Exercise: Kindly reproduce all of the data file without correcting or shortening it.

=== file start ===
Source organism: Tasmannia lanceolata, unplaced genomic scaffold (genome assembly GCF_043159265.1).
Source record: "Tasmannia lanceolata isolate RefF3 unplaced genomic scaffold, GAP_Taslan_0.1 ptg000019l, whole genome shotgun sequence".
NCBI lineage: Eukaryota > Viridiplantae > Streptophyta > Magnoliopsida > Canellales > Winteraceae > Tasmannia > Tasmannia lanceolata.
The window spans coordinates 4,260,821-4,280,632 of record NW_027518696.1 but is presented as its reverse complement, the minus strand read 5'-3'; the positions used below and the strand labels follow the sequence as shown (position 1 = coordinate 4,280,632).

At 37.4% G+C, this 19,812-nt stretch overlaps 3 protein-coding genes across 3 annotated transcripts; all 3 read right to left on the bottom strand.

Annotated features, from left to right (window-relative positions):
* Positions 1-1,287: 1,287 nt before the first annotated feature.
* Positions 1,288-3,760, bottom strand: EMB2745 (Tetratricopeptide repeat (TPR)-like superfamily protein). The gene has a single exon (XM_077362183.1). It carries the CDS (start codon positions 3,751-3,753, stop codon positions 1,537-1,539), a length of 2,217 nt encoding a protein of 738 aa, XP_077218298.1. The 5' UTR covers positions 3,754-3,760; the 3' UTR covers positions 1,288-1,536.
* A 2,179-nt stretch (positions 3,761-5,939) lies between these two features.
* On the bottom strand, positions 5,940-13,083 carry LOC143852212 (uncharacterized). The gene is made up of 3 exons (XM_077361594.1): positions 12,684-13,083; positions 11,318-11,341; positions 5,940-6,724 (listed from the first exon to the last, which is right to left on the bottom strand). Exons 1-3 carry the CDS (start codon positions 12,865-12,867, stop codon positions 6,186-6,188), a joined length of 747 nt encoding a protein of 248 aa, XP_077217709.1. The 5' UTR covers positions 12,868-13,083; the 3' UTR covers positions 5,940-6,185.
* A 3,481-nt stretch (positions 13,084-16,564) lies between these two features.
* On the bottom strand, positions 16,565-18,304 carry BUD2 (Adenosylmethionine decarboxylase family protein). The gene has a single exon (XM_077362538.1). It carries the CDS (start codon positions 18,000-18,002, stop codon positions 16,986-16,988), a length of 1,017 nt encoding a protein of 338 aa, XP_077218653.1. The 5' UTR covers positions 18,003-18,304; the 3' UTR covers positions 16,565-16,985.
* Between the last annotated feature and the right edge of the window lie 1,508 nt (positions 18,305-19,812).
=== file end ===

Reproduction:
Source organism: Tasmannia lanceolata, unplaced genomic scaffold (genome assembly GCF_043159265.1).
Source record: "Tasmannia lanceolata isolate RefF3 unplaced genomic scaffold, GAP_Taslan_0.1 ptg000019l, whole genome shotgun sequence".
NCBI lineage: Eukaryota > Viridiplantae > Streptophyta > Magnoliopsida > Canellales > Winteraceae > Tasmannia > Tasmannia lanceolata.
The window spans coordinates 4,260,821-4,280,632 of record NW_027518696.1 but is presented as its reverse complement, the minus strand read 5'-3'; the positions used below and the strand labels follow the sequence as shown (position 1 = coordinate 4,280,632).

At 37.4% G+C, this 19,812-nt stretch overlaps 3 protein-coding genes across 3 annotated transcripts; all 3 read right to left on the bottom strand.

Annotated features, from left to right (window-relative positions):
* Positions 1-1,287: 1,287 nt before the first annotated feature.
* Positions 1,288-3,760, bottom strand: EMB2745 (Tetratricopeptide repeat (TPR)-like superfamily protein). The gene has a single exon (XM_077362183.1). It carries the CDS (start codon positions 3,751-3,753, stop codon positions 1,537-1,539), a length of 2,217 nt encoding a protein of 738 aa, XP_077218298.1. The 5' UTR covers positions 3,754-3,760; the 3' UTR covers positions 1,288-1,536.
* A 2,179-nt stretch (positions 3,761-5,939) lies between these two features.
* On the bottom strand, positions 5,940-13,083 carry LOC143852212 (uncharacterized). The gene is made up of 3 exons (XM_077361594.1): positions 12,684-13,083; positions 11,318-11,341; positions 5,940-6,724 (listed from the first exon to the last, which is right to left on the bottom strand). Exons 1-3 carry the CDS (start codon positions 12,865-12,867, stop codon positions 6,186-6,188), a joined length of 747 nt encoding a protein of 248 aa, XP_077217709.1. The 5' UTR covers positions 12,868-13,083; the 3' UTR covers positions 5,940-6,185.
* A 3,481-nt stretch (positions 13,084-16,564) lies between these two features.
* On the bottom strand, positions 16,565-18,304 carry BUD2 (Adenosylmethionine decarboxylase family protein). The gene has a single exon (XM_077362538.1). It carries the CDS (start codon positions 18,000-18,002, stop codon positions 16,986-16,988), a length of 1,017 nt encoding a protein of 338 aa, XP_077218653.1. The 5' UTR covers positions 18,003-18,304; the 3' UTR covers positions 16,565-16,985.
* Between the last annotated feature and the right edge of the window lie 1,508 nt (positions 18,305-19,812).